Harvest Hope Food Bank, located off of Shop Road in Columbia, loads cars with food for those in need. Photo credits: Samantha Winn

 As cars crawled down Shop Road Monday toward Harvest Hope Food Bank, volunteers quickly filled vehicles with bags of groceries for Midlands residents who suffer from food insecurity.

The drive-up food pantry is only open Mondays and Wednesdays due to COVID-19. After scaling back its hours from five days a week to two, Harvest Hope has found itself in a tough position to serve a community that is growing hungrier. 

As the pandemic caused businesses to close or reduce hours, Taylor Davids, development and communications specialist at Harvest Hope,  said more people began coming to the food bank. According to Davids, 40% of their clients are unemployed, and a large majority of their regular volunteers had to stop volunteering due to safety precautions.

One of these new volunteers who started during the pandemic is Gloria Major, who also has received food from Harvest Hope in the past. 

“Well I’ve been signed up, but I’ve never gotten around to doing it, and I have been coming and getting food myself and I saw how hard the people work,” Gloria Major said. “It’s a chain event helping other people, and I wanted to experience that besides taking. I wanted to give back some of my energy.”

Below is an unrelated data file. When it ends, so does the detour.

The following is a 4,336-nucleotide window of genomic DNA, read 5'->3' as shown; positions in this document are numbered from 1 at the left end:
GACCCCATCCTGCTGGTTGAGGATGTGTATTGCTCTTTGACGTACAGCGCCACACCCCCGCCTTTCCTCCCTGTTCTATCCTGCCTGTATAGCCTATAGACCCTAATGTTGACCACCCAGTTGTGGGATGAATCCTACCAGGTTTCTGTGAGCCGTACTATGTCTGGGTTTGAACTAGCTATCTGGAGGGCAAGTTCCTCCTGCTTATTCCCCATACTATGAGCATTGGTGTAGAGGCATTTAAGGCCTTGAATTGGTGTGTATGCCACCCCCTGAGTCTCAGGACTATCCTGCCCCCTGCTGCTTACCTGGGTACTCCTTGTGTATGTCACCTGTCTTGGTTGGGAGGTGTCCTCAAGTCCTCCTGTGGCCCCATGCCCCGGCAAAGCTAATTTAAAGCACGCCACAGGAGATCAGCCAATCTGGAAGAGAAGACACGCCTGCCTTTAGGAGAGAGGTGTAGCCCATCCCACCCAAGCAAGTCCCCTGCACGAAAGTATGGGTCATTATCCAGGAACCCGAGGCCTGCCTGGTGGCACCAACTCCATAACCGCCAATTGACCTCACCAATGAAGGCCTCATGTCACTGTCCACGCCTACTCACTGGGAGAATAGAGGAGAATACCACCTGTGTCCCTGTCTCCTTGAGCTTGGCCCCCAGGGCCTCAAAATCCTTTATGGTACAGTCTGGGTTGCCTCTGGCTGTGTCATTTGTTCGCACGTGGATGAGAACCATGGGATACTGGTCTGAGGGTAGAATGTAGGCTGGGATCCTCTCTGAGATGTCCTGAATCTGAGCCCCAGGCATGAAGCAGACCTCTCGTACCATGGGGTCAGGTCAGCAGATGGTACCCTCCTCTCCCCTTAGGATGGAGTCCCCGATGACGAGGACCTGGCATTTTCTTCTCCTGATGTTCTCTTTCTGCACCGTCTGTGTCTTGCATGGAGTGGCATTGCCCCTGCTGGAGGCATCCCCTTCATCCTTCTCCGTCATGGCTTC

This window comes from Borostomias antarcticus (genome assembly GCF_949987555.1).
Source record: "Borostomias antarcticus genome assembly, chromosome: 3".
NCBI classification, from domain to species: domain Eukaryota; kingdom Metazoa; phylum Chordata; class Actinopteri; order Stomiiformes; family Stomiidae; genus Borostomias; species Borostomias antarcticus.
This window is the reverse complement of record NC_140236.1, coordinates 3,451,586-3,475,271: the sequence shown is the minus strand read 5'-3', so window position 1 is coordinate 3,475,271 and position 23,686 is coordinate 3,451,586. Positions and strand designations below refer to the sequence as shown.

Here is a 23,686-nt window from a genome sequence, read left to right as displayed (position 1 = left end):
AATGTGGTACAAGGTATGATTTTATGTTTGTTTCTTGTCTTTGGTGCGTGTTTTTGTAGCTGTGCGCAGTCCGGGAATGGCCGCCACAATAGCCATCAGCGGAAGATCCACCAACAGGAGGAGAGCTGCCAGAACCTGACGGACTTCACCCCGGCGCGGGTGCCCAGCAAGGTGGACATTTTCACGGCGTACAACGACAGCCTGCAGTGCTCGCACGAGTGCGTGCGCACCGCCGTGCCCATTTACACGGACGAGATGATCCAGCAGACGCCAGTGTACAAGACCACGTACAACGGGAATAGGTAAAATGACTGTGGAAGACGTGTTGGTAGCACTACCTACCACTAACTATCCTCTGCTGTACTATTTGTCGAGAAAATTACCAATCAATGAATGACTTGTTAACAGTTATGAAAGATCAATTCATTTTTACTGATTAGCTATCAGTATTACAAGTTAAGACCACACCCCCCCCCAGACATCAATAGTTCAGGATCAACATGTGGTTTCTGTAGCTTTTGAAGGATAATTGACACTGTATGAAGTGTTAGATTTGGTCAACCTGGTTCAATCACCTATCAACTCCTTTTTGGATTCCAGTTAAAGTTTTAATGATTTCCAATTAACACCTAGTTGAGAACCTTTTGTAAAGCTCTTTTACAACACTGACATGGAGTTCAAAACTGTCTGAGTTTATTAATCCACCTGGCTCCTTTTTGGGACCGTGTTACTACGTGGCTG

Gloria Major brought her granddaughter Alexis Major to volunteer. 

“Harvest Hope is life changing to help people that actually need it and the need to give back to the community,” Alexis Major said. 

At the start of the pandemic, Davids said that due to panic buying in grocery stores, food to give out was tight. Since then, the amount of donated food has increased, with the help of relaxed government regulations and donors. 

Harvest Hope works to bring healthy food to tables around the Midlands. 

“It is like lifesaving,” Gloria Major said. “It really is. The food here, you think about Harvest Hope and you think that you are getting some leftovers or some scraps or something. It’s not. They are giving you nutrients.”

Columbia residents interested in helping Harvest Hope can sign up to volunteer at harvesthope.org, Taylor Davids said. Grocery and monetary donations are also accepted. 

“You can just come out and support or spread awareness that we are out here and we are doing the best that we can,” Davids said.

Stations are set up in a car loop to handout shelf stable goods, protein and produce to area residents.

Alexis Major and Gloria Major volunteer their time handing out bags filled with canned soup. 

The food bank has drastically cut its hours due to COVID-19.